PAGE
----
Three Ideas for Post-Coronavirus Educational Recovery
There are many ways that schools can proactively address the inevitable and inequitable gaps caused by coronavirus-related school closures.
Rocha / Journal of Latinos and Education / February 2022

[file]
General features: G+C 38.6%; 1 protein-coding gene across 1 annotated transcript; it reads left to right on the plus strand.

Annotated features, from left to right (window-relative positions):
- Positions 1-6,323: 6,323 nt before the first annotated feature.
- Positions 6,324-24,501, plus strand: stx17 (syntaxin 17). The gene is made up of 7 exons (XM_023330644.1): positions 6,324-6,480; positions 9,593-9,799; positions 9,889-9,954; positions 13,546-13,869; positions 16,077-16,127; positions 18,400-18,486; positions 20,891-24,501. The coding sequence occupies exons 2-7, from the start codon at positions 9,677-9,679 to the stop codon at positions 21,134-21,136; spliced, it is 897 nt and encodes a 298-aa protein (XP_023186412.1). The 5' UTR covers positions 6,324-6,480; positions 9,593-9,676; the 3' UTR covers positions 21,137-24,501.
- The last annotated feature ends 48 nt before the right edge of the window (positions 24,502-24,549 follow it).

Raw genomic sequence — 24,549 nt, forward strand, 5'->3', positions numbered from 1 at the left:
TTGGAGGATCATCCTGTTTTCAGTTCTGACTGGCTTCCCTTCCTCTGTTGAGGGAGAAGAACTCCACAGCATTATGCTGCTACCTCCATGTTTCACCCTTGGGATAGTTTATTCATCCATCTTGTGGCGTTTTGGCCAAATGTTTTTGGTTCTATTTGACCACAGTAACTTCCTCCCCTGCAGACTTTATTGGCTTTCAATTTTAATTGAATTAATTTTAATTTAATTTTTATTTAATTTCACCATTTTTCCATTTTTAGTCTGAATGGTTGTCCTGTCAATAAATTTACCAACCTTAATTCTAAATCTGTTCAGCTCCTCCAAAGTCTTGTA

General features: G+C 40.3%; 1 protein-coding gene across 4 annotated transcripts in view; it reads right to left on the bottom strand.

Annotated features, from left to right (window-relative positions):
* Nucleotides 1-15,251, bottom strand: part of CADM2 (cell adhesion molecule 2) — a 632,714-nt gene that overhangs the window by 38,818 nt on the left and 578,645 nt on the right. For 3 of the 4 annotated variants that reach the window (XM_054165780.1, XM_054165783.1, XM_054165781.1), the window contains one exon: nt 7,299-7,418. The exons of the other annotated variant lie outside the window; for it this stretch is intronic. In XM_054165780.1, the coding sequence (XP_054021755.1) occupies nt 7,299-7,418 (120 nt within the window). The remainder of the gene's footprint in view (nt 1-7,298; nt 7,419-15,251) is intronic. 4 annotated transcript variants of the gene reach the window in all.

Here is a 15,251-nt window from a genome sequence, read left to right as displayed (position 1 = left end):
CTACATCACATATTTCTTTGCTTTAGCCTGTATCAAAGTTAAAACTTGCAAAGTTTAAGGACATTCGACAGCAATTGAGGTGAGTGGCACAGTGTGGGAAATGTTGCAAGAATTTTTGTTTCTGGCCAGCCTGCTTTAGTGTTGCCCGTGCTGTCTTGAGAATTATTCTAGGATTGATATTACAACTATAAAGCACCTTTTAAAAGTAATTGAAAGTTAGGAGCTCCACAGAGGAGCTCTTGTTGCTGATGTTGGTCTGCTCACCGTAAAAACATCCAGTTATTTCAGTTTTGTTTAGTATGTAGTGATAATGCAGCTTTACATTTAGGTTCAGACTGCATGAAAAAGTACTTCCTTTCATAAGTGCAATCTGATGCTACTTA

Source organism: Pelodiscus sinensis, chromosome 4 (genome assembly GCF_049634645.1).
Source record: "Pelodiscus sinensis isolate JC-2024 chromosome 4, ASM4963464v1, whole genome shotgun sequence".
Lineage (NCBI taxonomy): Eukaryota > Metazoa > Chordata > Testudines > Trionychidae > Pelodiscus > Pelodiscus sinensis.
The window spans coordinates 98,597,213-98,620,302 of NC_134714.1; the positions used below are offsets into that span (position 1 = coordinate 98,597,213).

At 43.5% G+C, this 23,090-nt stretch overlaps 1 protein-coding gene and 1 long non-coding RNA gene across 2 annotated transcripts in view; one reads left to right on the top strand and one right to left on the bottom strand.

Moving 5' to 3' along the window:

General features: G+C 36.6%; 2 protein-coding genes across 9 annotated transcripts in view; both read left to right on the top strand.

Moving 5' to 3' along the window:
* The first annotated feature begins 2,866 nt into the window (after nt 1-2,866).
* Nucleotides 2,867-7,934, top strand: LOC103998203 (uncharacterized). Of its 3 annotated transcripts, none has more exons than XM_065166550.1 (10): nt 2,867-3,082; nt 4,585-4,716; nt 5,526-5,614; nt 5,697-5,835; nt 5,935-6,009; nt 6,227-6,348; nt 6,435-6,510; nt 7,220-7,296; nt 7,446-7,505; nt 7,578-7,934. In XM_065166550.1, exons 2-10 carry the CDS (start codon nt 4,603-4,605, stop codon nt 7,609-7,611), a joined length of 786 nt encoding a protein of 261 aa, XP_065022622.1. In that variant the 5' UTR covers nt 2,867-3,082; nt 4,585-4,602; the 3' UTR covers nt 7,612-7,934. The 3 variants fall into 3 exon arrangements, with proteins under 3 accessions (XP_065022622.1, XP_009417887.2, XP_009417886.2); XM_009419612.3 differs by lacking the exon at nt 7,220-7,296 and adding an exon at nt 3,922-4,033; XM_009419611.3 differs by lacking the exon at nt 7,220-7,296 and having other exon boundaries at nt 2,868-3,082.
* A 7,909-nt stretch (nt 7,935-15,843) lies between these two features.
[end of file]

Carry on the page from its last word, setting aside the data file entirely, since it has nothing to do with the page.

This qualitative study highlights how the use of several interpretative-methods helps to better capture the journey of the participants’ transition from low-income, immigrant households to first-generation college students of color at a top-tier research university. The author examines a wide range of interpretive practices, from traditional to innovative educational methods in the field of qualitative inquiry, when exploring the lived experiences of students who have been historically excluded in higher education. The author reflects on the benefits and limits when employing these methods. The author argues for the particular strength of employing multiple qualitative methods to study complex life situations such as college transitions. The pilot study’s preliminary findings suggest that four first-generation college-going students utilized their family as a resource to help their transition to college. Specifically, the use of participant-generated photographs helped capture meaningful aspects of their everyday life as a college student. Scholars who aim to understand lived experiences of Mexican American women or other excluded groups are encouraged to employ multiple-interpretive methods to gain more textured accounts of their college experiences.